Last year, Air Force went 2-10 overall, including an abysmal 0-8 in the Mountain West. This year, however, has been a different story. The Falcons are 6-2 (2-2), have beaten Navy and Boise State, among others, and rank 12th in the nation in rushing yards per game (269.5).
That’s quite an improvement.
“As life goes, you live and you learn,” Air Force head coach Troy Calhoun said on The MoJo Show. “Last year, we started four different nose guards, we started four different quarterbacks, and if we ever have to do that again, now we’re experienced at it. I’ll also tell you that’s not a plan, though, as we go down the road.”
Despite the injuries, it’s impressive that Calhoun didn’t let the struggles of last season affect the success of this season.
“Well, (we’ve) played some pretty solid football,” he said. “We’ve had some stretches where we played really well. I thought we played exceptionally well against Boise State in the victory there. I thought we played quite well against Navy, especially in the second half, and then last week in the second half up on the Hudson River at West Point.”
Air Force beat Army, 23-6, to win the Commander-in-Chief Trophy.
“It’s pretty neat, I think, for the whole school and the entire Air Force, especially to have to do that on the road,” Calhoun said.
Air Force senior quarterback Kale Pearson was 8-of-12 for 141 yards, two touchdowns and an interception against Army. He also rushed 11 times for 41 yards.
“(He’s a) heck of a young man,” Calhoun said. “Not real big. He’s 5-8, 170. Bright, super competitor. Has (great) composure, great sense (on the field), just great instinct for the game – a guy that’s been really productive both throwing and running for us.”
Pearson has thrown for 1,098 yards, nine touchdowns and two interceptions this season and is second on the team in rushing yards (411) and tied for first in rushing touchdowns (four). Sophomore tailback Jacobi Owens, meanwhile, has carried 170 times for 853 yards – 5.0 yards per game – and four touchdowns.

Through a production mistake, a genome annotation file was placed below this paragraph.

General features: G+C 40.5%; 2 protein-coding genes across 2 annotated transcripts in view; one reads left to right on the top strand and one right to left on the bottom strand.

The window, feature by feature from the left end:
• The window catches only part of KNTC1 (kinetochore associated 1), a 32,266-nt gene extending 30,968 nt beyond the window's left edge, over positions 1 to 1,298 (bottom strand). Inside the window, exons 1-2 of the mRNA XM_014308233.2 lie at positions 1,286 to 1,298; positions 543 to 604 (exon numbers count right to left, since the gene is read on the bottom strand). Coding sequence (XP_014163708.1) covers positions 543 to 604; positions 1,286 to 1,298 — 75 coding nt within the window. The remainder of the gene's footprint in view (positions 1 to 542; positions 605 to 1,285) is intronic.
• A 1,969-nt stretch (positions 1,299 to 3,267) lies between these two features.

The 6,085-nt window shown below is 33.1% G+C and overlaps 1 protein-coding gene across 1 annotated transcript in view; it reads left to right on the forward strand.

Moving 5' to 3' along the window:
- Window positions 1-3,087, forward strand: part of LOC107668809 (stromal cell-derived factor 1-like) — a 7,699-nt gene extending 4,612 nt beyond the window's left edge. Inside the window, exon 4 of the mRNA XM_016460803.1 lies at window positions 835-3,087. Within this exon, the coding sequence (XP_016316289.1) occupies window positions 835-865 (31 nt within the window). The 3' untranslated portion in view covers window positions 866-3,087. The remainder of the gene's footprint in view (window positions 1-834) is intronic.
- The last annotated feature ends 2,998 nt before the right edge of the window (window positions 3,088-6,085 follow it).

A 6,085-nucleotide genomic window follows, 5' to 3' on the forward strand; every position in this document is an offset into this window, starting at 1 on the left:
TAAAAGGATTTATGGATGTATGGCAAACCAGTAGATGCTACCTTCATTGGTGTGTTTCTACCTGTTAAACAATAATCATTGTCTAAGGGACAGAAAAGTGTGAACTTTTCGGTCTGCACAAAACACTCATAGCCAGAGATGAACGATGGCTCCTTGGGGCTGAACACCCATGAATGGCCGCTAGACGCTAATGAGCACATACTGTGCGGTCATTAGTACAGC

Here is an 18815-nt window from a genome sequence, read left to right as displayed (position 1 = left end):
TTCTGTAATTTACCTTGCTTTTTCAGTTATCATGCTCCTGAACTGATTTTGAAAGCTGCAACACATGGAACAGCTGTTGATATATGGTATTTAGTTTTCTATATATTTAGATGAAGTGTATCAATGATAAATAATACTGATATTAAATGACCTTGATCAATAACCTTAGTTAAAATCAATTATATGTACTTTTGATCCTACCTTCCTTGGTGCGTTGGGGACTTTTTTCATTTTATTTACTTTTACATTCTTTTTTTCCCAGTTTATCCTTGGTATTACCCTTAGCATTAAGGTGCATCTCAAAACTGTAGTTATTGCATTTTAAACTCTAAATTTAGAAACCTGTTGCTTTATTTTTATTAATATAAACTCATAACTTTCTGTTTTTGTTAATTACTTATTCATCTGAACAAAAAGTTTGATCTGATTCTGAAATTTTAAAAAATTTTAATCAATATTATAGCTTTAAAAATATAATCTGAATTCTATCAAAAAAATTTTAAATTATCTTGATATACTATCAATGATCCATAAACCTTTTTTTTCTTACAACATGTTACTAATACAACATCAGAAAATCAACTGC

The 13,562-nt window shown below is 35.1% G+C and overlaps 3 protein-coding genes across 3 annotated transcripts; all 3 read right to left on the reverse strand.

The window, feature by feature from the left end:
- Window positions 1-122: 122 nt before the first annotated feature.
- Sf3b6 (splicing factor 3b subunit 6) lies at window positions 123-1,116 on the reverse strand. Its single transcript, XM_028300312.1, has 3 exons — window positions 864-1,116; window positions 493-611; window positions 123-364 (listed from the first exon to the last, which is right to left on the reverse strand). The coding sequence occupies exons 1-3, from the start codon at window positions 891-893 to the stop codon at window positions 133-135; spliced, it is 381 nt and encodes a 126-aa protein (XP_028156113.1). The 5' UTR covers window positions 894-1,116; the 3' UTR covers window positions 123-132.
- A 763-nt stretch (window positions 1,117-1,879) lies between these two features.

Air Force has four remaining games: at UNLV, against Nevada, at San Diego State and against Colorado State.
“We’ll see how we do in November,” Calhoun said. “I like the way we started this past Saturday, and yet, there’s an awful lot of football to be played. I think we know anytime you’re able to have a winning record and maybe play in a postseason game, it’s a big deal. It’s a really, really neat accomplishment. And yet for us, all your work, all your energy – the only place your focus can be – is on the current day and getting ready for this week.”
Calhoun was also asked for his thoughts on the College Football Playoff rankings, and he is clearly not a fan.
“It’s incomplete,” he said. “I do think it creates some interest, yet I think it’s pretty clear what it is. It’s an even stronger sway for the (power) five conferences. And yet, that’s what’s been agreed upon. Clearly, they’re the ones that are the most lucrative that have a significant amount of resources. It’s the only sport where it’s not an open championship. In every other sport that we have at the college level, everybody can be a part of it. Yet this one, that’s not the case.”
Air Force plays at UNLV this Saturday ay 4 p.m. ET.